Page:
It is a shame that the plunder of our commonwealth has gone on for so long without perpetrators being punished adequately for their crimes. Evidently, the protagonists of this serious economic crime include the high and mighty in the society who have appropriated for themselves and their generations the right to use and gratify themselves with our commonwealth. In any society where this happens – where a privileged few have a sense of entitlement to the commonwealth and flagrantly, shamelessly, fearlessly and unapologetically display it as happens in Nigeria, genuine growth and development are impossible.
It is difficult to imagine that many of these illegal activities happen in communities in the Niger Delta to the knowledge, approval and in some cases, connivance of ordinary people. It is a shame and an embarrassment to us as a people.
It is therefore suggested that a tougher regime of sanctions be introduced. This writer is of the firm view that the death penalty or life imprisonment should be introduced for crude oil theft and enforced no matter whose ox is gored. Oil is the source of life for Nigeria. Theft of it in any guise must attract the highest possible penalty.
It is also suggested that the Federal Government should declare a national emergency on crude oil theft and deploy massive resources to identify, follow up, and prosecute offenders. Government should make a show of the criminals and create a National Register of Shame to name & shame those involved directly or indirectly in the crime.
The time to invest in and introduce technology in the management of our oil resources is now. It is unacceptable that after many years of crude oil exploitation in Nigeria, we still cannot account for our oil. In some other countries, every drop of oil exploited is completely accounted for. Also, as a matter of national emergency, a Special Court should be constituted to try offences of crude oil theft. Some of our best legal minds should sit on those panels. Happily, Nigeria is not in short supply of such legal minds. Also, trials of such cases should be open and on national television. It is also suggested that the decisions of Courts in these cases should be highly publicized, simplified, and included as a module in the teaching of history where children, even those yet unborn, can study and learn about how some people stole their commonwealth but got sanctioned for doing so.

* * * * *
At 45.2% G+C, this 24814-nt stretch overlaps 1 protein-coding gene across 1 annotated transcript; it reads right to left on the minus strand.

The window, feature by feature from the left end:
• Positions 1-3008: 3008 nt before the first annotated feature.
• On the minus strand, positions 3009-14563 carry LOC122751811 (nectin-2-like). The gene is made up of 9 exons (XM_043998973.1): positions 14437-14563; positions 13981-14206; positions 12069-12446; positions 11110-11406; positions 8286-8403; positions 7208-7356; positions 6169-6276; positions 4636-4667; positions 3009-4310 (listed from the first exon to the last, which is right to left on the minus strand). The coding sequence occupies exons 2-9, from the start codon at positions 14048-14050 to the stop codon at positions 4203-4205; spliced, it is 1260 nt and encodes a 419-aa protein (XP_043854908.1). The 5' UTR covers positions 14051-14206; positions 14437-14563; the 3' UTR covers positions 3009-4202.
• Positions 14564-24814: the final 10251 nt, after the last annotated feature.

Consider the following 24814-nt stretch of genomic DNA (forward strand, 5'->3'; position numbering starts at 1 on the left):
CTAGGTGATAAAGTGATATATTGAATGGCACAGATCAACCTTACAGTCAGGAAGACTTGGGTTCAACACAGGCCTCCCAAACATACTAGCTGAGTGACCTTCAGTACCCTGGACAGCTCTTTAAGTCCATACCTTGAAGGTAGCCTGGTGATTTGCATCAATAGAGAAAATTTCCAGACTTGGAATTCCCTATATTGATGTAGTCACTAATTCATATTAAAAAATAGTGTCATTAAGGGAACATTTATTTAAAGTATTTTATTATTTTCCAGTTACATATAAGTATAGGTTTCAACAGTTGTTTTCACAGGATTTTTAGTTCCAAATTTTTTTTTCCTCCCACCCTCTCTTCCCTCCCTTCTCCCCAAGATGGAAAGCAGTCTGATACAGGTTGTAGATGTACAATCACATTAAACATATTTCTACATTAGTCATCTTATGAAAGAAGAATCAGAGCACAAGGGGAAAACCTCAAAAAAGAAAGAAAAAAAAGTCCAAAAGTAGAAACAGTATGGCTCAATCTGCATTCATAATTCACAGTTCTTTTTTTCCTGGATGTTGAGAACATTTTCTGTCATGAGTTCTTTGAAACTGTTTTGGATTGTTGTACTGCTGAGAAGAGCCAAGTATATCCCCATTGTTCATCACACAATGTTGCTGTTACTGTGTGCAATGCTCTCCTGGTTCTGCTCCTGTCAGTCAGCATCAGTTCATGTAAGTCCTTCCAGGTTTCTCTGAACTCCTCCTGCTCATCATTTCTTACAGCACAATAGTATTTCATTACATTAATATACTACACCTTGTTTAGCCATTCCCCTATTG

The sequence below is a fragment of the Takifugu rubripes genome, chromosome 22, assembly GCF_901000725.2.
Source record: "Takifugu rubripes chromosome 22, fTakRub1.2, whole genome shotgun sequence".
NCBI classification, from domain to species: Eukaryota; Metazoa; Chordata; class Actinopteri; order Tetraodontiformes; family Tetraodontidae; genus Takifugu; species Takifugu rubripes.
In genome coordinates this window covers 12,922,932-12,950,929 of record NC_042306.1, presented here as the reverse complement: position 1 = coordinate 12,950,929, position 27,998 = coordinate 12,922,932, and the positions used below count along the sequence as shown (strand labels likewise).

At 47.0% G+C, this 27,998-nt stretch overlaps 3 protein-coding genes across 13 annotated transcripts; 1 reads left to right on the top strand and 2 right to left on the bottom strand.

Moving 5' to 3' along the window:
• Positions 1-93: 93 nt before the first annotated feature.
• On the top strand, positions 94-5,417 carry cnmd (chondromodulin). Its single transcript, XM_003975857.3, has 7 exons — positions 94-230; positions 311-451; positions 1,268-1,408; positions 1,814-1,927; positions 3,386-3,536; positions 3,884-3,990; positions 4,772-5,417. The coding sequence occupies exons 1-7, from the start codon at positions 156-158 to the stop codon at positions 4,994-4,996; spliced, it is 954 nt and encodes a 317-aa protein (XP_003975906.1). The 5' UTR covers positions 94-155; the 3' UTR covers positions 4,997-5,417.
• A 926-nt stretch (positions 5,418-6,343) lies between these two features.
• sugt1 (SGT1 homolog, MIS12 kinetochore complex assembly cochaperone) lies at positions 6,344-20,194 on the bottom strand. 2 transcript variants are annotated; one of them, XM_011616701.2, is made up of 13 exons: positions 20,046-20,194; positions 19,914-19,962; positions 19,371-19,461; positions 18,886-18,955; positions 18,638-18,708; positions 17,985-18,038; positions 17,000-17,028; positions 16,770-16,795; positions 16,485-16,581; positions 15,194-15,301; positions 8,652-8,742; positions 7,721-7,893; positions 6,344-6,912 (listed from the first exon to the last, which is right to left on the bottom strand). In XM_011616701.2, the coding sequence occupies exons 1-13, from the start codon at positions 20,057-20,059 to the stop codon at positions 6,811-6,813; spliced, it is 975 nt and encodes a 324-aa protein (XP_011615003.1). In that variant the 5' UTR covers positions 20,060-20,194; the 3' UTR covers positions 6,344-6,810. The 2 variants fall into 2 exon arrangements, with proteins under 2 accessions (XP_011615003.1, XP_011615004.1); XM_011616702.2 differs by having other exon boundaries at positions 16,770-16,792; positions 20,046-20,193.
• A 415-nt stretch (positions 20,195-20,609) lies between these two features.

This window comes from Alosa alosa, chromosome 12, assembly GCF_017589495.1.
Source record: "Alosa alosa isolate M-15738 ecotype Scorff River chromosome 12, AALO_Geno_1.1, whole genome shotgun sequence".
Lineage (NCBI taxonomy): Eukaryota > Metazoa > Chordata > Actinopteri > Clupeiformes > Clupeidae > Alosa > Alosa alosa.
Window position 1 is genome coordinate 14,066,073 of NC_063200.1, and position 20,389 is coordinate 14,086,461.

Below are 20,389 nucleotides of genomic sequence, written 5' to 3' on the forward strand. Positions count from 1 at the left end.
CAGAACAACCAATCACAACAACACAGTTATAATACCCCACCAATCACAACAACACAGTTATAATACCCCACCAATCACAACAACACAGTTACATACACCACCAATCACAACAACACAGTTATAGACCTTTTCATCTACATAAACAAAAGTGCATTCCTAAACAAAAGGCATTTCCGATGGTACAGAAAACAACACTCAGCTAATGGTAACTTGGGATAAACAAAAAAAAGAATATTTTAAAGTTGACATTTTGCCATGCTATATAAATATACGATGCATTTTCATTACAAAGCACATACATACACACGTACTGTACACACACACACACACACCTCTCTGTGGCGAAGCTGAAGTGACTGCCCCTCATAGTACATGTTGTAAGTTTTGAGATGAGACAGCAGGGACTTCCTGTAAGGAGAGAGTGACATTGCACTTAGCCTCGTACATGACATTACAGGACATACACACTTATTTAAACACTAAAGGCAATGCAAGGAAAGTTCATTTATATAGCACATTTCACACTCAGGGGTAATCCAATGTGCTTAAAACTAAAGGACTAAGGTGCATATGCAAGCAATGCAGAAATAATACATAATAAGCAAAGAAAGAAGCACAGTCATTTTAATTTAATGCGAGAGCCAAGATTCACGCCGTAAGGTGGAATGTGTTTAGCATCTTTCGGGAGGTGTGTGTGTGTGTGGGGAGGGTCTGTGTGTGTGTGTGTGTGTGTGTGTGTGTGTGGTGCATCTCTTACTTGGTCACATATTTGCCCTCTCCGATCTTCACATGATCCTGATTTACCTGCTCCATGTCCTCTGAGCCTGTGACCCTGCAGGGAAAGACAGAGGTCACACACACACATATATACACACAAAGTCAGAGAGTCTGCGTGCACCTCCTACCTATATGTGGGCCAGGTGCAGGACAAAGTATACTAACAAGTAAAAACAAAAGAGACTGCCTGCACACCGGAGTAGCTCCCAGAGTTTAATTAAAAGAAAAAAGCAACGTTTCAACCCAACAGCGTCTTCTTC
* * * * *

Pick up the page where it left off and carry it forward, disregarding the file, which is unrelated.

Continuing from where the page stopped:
It is important that this matter is not treated with levity by the federal government. Similarly, Nigerians must not treat this issue as a federal government issue. Oil is our collective source of sustenance as a people and all hands must, therefore, be on deck to deal with the current challenges which the enemies of Nigeria have presented against our progress and prosperity as a nation. This issue must not be politicized. Nigerians must demonstrate high patriotism of purpose in this matter and join hands with the Federal Government seeing to it that this issue is addressed and Nigeria regains its lost glory as a powerhouse in crude oil production.
However, the Federal Government must step up its efforts, intensify its grassroots approach to dealing with this issue and most importantly, be ready to disclose those behind this long-standing “pain in the neck” for Nigeria. The cooperation and support of Nigerians are most important and needed to help the Federal Government deal with the menacing threats that crude oil poses to our commonwealth and collective existence as a Nation.
Okungbowa Esq. is a Doctoral student of Constitutional Law and the Head of Service, Edo State